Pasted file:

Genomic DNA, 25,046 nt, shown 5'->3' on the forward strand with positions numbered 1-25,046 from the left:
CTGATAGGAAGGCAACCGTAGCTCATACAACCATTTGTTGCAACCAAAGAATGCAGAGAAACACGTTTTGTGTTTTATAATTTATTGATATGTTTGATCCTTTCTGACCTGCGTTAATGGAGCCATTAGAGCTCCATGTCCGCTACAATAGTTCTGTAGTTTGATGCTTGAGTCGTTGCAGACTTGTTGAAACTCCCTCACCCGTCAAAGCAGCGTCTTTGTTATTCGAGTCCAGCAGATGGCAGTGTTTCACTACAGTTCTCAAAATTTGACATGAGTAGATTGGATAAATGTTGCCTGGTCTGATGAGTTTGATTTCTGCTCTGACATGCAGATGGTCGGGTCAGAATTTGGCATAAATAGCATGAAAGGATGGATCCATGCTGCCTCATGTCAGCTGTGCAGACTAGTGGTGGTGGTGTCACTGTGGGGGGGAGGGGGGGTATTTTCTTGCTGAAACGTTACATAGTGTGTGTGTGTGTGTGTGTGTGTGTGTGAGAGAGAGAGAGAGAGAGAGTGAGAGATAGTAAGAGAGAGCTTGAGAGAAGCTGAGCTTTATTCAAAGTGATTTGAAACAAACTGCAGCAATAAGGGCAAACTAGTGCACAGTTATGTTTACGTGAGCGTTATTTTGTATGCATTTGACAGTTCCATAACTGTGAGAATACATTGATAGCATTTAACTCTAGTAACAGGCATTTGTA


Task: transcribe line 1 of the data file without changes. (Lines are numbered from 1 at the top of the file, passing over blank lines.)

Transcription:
Genomic DNA, 25,046 nt, shown 5'->3' on the forward strand with positions numbered 1-25,046 from the left: